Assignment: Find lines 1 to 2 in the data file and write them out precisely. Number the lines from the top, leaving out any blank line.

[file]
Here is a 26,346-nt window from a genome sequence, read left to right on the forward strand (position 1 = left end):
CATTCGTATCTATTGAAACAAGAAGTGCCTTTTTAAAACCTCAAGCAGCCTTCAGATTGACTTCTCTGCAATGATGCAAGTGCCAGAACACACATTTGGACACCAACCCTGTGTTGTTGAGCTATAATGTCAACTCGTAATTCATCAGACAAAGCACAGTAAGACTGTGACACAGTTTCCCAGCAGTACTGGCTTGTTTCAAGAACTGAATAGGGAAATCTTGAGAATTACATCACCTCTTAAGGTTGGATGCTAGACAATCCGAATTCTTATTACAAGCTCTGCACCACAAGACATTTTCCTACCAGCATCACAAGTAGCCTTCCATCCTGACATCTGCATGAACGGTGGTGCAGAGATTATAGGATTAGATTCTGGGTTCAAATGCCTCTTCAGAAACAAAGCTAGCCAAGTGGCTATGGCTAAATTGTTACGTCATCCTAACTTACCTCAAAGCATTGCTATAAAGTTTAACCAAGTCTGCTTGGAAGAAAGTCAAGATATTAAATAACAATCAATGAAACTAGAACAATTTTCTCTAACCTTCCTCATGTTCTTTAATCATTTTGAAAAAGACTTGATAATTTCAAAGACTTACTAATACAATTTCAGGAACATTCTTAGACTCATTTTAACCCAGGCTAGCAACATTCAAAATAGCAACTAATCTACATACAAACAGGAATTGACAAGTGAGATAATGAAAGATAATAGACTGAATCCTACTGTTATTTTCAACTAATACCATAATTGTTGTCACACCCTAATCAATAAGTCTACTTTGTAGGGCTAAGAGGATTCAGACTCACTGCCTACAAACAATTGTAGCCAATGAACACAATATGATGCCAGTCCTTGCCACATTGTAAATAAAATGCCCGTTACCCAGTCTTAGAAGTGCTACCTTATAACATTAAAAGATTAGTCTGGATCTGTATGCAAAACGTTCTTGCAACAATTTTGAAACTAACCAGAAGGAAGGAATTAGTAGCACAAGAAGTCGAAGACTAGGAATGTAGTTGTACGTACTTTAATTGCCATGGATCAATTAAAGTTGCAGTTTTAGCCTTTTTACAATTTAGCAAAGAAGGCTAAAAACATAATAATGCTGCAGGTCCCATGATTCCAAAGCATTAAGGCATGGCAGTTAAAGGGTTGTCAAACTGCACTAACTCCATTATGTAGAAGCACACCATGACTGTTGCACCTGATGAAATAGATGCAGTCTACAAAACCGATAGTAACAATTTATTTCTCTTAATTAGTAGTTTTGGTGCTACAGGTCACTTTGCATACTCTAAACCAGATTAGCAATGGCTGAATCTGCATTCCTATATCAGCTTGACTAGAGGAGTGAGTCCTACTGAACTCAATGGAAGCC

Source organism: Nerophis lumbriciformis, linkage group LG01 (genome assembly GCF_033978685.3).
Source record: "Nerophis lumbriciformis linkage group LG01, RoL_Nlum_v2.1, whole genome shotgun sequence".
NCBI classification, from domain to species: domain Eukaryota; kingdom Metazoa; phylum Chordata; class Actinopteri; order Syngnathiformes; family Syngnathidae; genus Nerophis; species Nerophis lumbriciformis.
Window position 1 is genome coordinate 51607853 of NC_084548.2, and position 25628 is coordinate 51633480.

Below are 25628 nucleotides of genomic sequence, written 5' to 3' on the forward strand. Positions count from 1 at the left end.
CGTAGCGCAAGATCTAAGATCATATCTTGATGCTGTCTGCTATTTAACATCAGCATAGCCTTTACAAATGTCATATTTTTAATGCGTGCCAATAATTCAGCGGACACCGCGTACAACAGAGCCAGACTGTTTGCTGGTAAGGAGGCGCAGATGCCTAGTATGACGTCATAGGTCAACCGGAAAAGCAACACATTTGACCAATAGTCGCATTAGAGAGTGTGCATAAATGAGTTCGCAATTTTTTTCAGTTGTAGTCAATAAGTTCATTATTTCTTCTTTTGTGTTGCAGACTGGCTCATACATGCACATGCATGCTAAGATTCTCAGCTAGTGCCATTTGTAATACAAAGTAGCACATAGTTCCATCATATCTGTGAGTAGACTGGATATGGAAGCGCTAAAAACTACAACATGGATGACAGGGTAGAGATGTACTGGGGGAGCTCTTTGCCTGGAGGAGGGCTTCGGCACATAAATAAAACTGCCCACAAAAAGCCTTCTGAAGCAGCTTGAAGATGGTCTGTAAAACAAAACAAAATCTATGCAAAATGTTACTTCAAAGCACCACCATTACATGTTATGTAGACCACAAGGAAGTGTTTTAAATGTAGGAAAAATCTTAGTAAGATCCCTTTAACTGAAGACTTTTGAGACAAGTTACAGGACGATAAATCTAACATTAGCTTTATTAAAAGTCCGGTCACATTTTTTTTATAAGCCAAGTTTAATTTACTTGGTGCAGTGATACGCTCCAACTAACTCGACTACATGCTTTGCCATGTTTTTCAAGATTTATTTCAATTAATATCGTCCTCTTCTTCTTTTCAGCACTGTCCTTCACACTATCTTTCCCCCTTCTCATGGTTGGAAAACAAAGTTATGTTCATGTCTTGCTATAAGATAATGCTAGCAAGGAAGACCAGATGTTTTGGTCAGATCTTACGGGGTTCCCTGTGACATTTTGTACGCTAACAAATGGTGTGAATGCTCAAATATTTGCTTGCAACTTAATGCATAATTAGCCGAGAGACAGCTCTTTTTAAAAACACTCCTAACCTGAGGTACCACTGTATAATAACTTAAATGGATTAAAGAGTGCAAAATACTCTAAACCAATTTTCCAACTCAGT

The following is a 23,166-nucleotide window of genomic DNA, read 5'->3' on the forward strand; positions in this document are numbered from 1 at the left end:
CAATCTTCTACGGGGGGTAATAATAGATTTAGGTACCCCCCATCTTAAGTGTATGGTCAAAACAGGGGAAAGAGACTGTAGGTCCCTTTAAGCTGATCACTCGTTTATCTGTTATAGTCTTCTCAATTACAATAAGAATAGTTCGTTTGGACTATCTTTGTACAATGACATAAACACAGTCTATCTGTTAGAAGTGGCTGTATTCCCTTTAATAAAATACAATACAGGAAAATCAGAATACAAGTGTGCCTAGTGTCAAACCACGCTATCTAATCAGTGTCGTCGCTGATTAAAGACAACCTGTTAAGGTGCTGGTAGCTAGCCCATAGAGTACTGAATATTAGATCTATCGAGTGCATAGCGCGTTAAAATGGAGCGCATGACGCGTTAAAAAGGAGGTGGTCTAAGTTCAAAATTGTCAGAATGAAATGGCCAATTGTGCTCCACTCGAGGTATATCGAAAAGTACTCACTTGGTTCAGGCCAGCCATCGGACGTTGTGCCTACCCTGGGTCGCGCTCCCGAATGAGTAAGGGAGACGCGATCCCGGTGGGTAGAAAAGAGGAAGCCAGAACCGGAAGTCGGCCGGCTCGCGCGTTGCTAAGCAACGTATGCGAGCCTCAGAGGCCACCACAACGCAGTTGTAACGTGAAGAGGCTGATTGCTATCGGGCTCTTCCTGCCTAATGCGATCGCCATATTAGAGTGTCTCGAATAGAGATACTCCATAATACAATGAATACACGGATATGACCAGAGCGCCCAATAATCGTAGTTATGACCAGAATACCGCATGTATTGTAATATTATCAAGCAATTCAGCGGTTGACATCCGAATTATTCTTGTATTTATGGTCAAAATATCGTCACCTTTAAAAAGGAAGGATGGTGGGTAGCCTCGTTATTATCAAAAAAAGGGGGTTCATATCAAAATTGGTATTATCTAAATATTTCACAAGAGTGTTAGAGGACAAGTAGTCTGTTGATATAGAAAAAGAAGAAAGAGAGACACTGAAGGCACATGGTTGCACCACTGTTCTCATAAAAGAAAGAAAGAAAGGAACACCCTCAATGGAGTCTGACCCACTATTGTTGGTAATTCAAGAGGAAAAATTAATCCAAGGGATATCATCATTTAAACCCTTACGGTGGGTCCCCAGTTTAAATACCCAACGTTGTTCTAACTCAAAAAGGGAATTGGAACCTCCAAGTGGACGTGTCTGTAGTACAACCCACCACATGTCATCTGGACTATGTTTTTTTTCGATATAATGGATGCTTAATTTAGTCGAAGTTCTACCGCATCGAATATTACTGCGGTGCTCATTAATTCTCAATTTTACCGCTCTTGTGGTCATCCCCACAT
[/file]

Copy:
Here is a 26,346-nt window from a genome sequence, read left to right on the forward strand (position 1 = left end):
CATTCGTATCTATTGAAACAAGAAGTGCCTTTTTAAAACCTCAAGCAGCCTTCAGATTGACTTCTCTGCAATGATGCAAGTGCCAGAACACACATTTGGACACCAACCCTGTGTTGTTGAGCTATAATGTCAACTCGTAATTCATCAGACAAAGCACAGTAAGACTGTGACACAGTTTCCCAGCAGTACTGGCTTGTTTCAAGAACTGAATAGGGAAATCTTGAGAATTACATCACCTCTTAAGGTTGGATGCTAGACAATCCGAATTCTTATTACAAGCTCTGCACCACAAGACATTTTCCTACCAGCATCACAAGTAGCCTTCCATCCTGACATCTGCATGAACGGTGGTGCAGAGATTATAGGATTAGATTCTGGGTTCAAATGCCTCTTCAGAAACAAAGCTAGCCAAGTGGCTATGGCTAAATTGTTACGTCATCCTAACTTACCTCAAAGCATTGCTATAAAGTTTAACCAAGTCTGCTTGGAAGAAAGTCAAGATATTAAATAACAATCAATGAAACTAGAACAATTTTCTCTAACCTTCCTCATGTTCTTTAATCATTTTGAAAAAGACTTGATAATTTCAAAGACTTACTAATACAATTTCAGGAACATTCTTAGACTCATTTTAACCCAGGCTAGCAACATTCAAAATAGCAACTAATCTACATACAAACAGGAATTGACAAGTGAGATAATGAAAGATAATAGACTGAATCCTACTGTTATTTTCAACTAATACCATAATTGTTGTCACACCCTAATCAATAAGTCTACTTTGTAGGGCTAAGAGGATTCAGACTCACTGCCTACAAACAATTGTAGCCAATGAACACAATATGATGCCAGTCCTTGCCACATTGTAAATAAAATGCCCGTTACCCAGTCTTAGAAGTGCTACCTTATAACATTAAAAGATTAGTCTGGATCTGTATGCAAAACGTTCTTGCAACAATTTTGAAACTAACCAGAAGGAAGGAATTAGTAGCACAAGAAGTCGAAGACTAGGAATGTAGTTGTACGTACTTTAATTGCCATGGATCAATTAAAGTTGCAGTTTTAGCCTTTTTACAATTTAGCAAAGAAGGCTAAAAACATAATAATGCTGCAGGTCCCATGATTCCAAAGCATTAAGGCATGGCAGTTAAAGGGTTGTCAAACTGCACTAACTCCATTATGTAGAAGCACACCATGACTGTTGCACCTGATGAAATAGATGCAGTCTACAAAACCGATAGTAACAATTTATTTCTCTTAATTAGTAGTTTTGGTGCTACAGGTCACTTTGCATACTCTAAACCAGATTAGCAATGGCTGAATCTGCATTCCTATATCAGCTTGACTAGAGGAGTGAGTCCTACTGAACTCAATGGAAGCC